In a nutshell, SA and India are calling for a waiver for the duration of the pandemic that allows all countries to suspend the protections to intellectual property holders provided in the TRIPS Agreement. The existing flexibilities in the agreement are insufficient – particularly those for countries with limited manufacturing capacity where the requirements of Article 31bis impose a difficult process for the import and export of pharmaceutical products.

“The proposal is that the Council for TRIPS should recommend to the General Council of the WTO a waiver from the implementation, application and enforcement of Sections 1, 4, 5, and 7 of Part II of the TRIPS agreement in relation to prevention, containment or treatment of COVID-19,” said UCT’s Professor Leslie London, another spokesperson for the group.

Decision on the waiver postponed

In her address to the WTO, Mlumbi-Peter said COVID-19 had taken a heavy toll on poor and vulnerable people in low-income countries with some countries having endured dire shortages of medical products. She said there are already news reports of “intellectual property disputes that could hinder the development and production of Covid-19 vaccines”.

She stressed that vaccines should be a “global public good” that are “fairly and equitably available globally, leaving no one behind”.

“We observe with great apprehension the rush by developed countries to sign deals to gain preferential access to vaccines, leaving many countries behind. Vaccine nationalism may address short-term political demands of a country, but drastically falls short of what is required to contain this pandemic,” the ambassador said.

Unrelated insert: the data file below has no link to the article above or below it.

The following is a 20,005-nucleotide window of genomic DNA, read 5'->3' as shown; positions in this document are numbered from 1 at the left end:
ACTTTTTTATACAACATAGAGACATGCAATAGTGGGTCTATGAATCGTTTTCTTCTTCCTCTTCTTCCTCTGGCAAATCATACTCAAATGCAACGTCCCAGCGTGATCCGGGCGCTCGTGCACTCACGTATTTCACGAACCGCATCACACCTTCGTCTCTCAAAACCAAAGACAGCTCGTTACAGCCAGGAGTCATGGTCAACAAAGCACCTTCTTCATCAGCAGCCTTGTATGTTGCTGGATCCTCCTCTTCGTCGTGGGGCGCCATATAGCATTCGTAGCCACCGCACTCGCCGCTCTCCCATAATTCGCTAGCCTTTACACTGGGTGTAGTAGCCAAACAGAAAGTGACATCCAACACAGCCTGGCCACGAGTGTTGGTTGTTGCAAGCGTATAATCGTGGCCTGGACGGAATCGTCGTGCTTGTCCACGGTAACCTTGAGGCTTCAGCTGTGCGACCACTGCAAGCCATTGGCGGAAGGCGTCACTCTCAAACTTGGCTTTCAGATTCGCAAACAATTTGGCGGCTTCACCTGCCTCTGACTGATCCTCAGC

The proposal went before the WTO for consideration in mid-October but some of the ‘big countries’ pushed back and there was no agreement on a way forward. The decision on a waiver was kicked forward to a meeting next year.

However, more than 300 civil society organisations as well as the World Health Organization, the Joint United Nations Programme on HIV/AIDS (UNAIDS), the global health initiative UNITAID and Amnesty International are supporting the proposal. In South Africa, more than 40 civil society organisations have joined forces under the Fix the Patent Laws Coalition to support the proposal.

Médecins Sans Frontières (MSF), or Doctors Without Borders, has applauded Mlumbi-Peter’s leadership in highlighting the barriers to access to COVID-19 drugs, tests and vaccines.

‘Demonstrate global leadership’

The academics – from the universities of KwaZulu-Natal, Cape Town, Witwatersrand, Western Cape, Rhodes and North-West, as well as the Academy of Sciences of SA and some medical facilities and NGOs – called on the government and the South African Parliament to “expedite the process of implementing the long-awaited amendments to the Patents Act and other legislation to replace the outdated regulatory regime with one that is consonant with our Constitutional order,” saying that the waiver is, on its own, “not self-actualising at the national level”.

“Most immediately, we call on government to urgently introduce emergency legislation to effect the waiver on the enforcement of all forms of intellectual property rights for the entire duration of the COVID-19 pandemic. Such a waiver is also possible under the security exception provided for under Article 73 of the TRIPS agreement to take “any action which it considers necessary for the protection of its essential security interest … taken in the time of … emergency in international relations”. The COVID-19 pandemic is one such emergency necessitating a security exception,” the academics wrote.